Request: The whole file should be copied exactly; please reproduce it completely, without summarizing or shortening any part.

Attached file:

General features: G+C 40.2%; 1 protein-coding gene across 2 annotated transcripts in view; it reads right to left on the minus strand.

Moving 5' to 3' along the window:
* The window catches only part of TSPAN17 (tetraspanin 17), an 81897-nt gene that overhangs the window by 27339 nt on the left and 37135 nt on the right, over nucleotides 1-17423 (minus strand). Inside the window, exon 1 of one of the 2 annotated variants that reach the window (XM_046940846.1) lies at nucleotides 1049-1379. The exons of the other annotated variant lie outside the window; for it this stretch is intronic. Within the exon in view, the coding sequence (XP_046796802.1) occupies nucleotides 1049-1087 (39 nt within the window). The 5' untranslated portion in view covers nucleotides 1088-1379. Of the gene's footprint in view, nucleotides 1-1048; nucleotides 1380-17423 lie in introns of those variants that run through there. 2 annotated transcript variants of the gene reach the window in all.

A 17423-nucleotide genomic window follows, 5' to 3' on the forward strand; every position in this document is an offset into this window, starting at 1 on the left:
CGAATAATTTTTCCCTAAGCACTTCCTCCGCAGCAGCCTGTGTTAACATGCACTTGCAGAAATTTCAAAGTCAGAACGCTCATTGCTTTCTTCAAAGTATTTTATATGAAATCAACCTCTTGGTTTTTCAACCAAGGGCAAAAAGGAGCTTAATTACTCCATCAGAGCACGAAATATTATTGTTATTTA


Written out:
General features: G+C 40.2%; 1 protein-coding gene across 2 annotated transcripts in view; it reads right to left on the minus strand.

Moving 5' to 3' along the window:
* The window catches only part of TSPAN17 (tetraspanin 17), an 81897-nt gene that overhangs the window by 27339 nt on the left and 37135 nt on the right, over nucleotides 1-17423 (minus strand). Inside the window, exon 1 of one of the 2 annotated variants that reach the window (XM_046940846.1) lies at nucleotides 1049-1379. The exons of the other annotated variant lie outside the window; for it this stretch is intronic. Within the exon in view, the coding sequence (XP_046796802.1) occupies nucleotides 1049-1087 (39 nt within the window). The 5' untranslated portion in view covers nucleotides 1088-1379. Of the gene's footprint in view, nucleotides 1-1048; nucleotides 1380-17423 lie in introns of those variants that run through there. 2 annotated transcript variants of the gene reach the window in all.

A 17423-nucleotide genomic window follows, 5' to 3' on the forward strand; every position in this document is an offset into this window, starting at 1 on the left:
CGAATAATTTTTCCCTAAGCACTTCCTCCGCAGCAGCCTGTGTTAACATGCACTTGCAGAAATTTCAAAGTCAGAACGCTCATTGCTTTCTTCAAAGTATTTTATATGAAATCAACCTCTTGGTTTTTCAACCAAGGGCAAAAAGGAGCTTAATTACTCCATCAGAGCACGAAATATTATTGTTATTTA